DN ICEBOATING: INNOVATING FOR SPEED
What does it take to go even faster than last season?
For Chad Atkins and Oliver Moore, winter means fast apparent wind sailing on their DN iceboats—whenever they can find ice and wind within driving distance of Rhode Island. We recently spoke with them to learn more about a recent speed jump made by North Sails clients. Chad finished third at the 2020 DN North Americans, his first time ever in the top five—and he was just “one bad leeward mark rounding” shy of winning the whole thing. (Tuning partner James “T” Thieler won the regatta.)
Oliver, who owns the Moore Brothers Company and builds iceboat masts, says it’s Chad’s tuning that makes him so fast. Chad, who worked with Mike Marshall to develop the North Sails DN inventory, says it’s those composite masts—and the sails designed to match them—that made his speed jump possible.
But both agree that the most significant speed gains are made long before the regatta starts, which is why iceboaters spend so much time developing and dialing in equipment to suit style, body size, and personal preference. “Most of this stuff is happening before we hit the ice,” Chad says. “Static deflection, bend testing, the development of the mast and the sails and the plank… that’s 75-80% of the speed right there.”
Oliver enjoys that part of the challenge; “It’s the most technical boat I’ve ever sailed, from a setup standpoint.” And he says Chad was the guy who got him into iceboating. “He helped set me up and got me close enough to right that I could be in the conversation. Then you can say, okay, ‘this is the effect I’m trying to achieve.’”
Mast bend characteristics are absolutely critical, and the goal is the same as soft-water sailing: to get powered up as low in the wind range as possible. The ideal look, though, is radically different; the mast is tuned to make it “pop” to leeward. That exerts downward pressure on the iceboat runners, acting (as Oliver puts it) “like a spoiler on a race car,” which makes it possible to push harder without losing control.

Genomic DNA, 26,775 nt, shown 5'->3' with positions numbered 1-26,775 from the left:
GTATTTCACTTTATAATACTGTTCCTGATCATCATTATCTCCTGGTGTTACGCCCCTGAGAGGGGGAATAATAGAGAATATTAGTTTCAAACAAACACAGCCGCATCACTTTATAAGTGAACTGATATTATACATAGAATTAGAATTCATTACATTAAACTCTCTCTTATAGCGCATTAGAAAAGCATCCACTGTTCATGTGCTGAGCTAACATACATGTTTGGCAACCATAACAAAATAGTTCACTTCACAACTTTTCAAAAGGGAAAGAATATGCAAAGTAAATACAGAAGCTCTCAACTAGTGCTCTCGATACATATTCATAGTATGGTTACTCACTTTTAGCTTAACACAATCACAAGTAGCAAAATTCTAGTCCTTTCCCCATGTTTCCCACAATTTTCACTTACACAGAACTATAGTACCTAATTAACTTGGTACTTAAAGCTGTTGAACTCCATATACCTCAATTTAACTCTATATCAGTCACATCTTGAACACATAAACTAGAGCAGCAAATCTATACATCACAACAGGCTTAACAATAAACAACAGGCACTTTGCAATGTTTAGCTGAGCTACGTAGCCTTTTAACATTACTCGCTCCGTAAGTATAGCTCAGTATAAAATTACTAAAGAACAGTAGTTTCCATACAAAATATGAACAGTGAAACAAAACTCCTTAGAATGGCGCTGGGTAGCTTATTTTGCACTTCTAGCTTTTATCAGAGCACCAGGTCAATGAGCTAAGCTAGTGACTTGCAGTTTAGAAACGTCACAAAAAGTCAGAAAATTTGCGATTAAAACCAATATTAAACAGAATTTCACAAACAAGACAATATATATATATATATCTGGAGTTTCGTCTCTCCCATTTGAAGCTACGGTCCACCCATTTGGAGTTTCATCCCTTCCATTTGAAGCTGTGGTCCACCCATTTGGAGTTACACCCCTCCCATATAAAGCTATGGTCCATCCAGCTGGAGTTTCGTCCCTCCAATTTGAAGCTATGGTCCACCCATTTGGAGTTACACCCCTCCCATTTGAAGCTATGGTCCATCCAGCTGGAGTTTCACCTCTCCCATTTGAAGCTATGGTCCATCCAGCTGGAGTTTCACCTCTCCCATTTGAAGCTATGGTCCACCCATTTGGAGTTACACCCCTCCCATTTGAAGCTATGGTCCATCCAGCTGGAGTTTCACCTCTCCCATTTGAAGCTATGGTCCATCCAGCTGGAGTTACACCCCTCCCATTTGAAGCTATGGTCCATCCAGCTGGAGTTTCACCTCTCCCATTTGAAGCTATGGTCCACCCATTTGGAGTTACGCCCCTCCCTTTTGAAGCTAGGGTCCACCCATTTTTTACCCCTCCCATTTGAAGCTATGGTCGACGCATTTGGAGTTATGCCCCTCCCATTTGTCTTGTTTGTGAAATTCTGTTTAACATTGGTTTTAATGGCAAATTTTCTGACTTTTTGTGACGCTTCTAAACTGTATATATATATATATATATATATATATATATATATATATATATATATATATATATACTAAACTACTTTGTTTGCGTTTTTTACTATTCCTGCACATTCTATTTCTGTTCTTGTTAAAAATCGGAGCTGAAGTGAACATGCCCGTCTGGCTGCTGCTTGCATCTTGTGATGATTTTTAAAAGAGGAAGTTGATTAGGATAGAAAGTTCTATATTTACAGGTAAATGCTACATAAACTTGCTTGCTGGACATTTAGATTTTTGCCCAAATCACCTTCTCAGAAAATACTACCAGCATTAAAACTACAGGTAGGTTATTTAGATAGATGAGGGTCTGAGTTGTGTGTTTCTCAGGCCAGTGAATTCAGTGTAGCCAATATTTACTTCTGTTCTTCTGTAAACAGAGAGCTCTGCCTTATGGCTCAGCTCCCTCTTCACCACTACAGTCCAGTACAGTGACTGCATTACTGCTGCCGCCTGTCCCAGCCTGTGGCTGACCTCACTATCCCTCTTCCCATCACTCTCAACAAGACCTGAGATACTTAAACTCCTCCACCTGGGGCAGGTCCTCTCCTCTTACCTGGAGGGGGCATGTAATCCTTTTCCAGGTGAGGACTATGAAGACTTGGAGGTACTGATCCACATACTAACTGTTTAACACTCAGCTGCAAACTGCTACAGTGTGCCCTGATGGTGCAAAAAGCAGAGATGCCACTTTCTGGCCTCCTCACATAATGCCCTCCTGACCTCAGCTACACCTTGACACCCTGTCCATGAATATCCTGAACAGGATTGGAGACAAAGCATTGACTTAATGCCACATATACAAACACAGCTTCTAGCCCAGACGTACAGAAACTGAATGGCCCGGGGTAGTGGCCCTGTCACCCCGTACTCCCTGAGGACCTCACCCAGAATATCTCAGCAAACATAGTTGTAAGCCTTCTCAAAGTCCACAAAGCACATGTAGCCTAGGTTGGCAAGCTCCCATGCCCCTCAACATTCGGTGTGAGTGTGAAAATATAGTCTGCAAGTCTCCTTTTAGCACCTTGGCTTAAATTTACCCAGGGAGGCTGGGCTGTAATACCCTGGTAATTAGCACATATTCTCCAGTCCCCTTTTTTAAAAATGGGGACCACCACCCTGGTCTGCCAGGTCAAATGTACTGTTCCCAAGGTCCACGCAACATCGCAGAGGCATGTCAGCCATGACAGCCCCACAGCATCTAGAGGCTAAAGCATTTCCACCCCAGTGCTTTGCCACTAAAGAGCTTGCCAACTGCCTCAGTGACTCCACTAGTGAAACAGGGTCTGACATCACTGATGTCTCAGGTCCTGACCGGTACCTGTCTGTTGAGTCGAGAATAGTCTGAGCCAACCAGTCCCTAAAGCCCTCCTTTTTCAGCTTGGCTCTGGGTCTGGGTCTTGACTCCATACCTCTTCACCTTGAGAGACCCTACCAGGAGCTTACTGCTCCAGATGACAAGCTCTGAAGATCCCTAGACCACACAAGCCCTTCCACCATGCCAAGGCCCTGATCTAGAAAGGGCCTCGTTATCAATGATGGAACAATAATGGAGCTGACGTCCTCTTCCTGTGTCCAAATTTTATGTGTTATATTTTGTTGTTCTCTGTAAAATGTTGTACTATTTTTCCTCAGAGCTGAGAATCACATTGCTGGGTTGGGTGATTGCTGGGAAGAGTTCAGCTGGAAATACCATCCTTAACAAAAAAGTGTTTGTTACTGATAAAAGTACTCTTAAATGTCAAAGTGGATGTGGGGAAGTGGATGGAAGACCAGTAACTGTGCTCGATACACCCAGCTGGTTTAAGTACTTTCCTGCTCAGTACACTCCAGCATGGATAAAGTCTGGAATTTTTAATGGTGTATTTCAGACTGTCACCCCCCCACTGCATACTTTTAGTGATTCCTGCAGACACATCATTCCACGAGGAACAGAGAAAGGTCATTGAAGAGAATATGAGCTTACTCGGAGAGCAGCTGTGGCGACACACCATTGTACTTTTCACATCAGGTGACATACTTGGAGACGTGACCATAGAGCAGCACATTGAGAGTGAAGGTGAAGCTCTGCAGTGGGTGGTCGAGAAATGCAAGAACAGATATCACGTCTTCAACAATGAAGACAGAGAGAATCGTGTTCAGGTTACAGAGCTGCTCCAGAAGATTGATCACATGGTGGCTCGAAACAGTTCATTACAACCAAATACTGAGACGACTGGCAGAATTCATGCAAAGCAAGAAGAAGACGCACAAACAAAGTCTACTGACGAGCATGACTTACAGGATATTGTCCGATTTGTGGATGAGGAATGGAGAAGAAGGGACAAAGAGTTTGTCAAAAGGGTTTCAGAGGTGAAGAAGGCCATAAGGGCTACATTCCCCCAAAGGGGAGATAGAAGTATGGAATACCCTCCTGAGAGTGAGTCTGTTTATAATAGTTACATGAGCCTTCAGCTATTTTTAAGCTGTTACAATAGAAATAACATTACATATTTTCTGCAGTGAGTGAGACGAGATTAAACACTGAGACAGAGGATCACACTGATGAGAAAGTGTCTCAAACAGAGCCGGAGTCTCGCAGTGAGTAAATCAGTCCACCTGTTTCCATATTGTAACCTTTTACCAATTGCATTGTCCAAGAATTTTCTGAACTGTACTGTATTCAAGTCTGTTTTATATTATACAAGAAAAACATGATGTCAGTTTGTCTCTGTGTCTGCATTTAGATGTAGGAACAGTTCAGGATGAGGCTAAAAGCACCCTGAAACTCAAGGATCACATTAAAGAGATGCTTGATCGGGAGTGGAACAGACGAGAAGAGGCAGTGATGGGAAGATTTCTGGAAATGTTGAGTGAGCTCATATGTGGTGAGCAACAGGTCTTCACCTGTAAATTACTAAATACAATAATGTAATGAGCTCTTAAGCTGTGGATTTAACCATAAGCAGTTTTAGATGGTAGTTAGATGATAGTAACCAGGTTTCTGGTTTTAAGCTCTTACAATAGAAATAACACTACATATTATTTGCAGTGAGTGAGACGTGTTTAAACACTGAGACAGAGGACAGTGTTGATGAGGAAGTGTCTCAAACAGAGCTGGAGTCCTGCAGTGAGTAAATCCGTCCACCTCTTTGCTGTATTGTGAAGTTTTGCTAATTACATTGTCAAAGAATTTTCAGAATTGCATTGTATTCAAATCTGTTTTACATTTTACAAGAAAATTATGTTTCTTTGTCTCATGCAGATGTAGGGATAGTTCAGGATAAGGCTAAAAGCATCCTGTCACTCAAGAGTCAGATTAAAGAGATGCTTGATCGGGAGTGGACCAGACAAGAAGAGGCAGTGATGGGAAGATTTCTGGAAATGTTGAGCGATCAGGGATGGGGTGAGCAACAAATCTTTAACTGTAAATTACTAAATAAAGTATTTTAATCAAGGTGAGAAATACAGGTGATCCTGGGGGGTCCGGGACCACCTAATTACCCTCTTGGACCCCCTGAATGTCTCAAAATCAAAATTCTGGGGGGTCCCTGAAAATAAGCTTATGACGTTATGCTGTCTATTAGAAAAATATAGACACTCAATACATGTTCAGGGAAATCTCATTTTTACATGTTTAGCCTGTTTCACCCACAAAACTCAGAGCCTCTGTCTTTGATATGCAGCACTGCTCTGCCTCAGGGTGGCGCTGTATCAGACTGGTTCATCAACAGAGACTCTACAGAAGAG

“When the breeze builds, the first to get the mast to pop wins,” Oliver says. “So at that point you want a super-soft mast. But as the breeze keeps building, you’re trying to restrain that overbend, because you’re losing power. The way you control that is all in rig geometry: adjusting your shrouds or forestay, and moving your mast.” Once you’re in the ballpark, he says, the entire range is only a couple of turns on the shrouds.
The fuselage (hull) on a DN can vary quite a bit in size and height, but both the length and stiffness of the plank (which runs athwartship and holds the shrouds) are critical. “People are measuring to make sure that when you stand on your plank, it’s bending to the exact millimeter that you think is correct,” Oliver explains. Sails are built to match each mast and plank’s combined bend characteristics, also factoring in other variables like wind strength, ice conditions, and sailor size. “Some people have four or five different sails—I’ve got two.”
Tuning up before Racing
Though the goal is to be in the ballpark speed-wise before showing up to sail, everyone fine-tunes rig tension and mast rake before each race. The mast step can move backward and forward on the fuselage up to six inches, Chad explains. “The farther forward it goes, that’s going to be a narrower triangle , so it’ll bend sooner. The farther back it is, it’ll be a little stiffer.” Though that sounds quite straightforward, Oliver points out that there are other considerations as well. “The farther back you have the rig, the less pressure there’ll be on the front runner. Which can be fast, but you don’t have as much control.”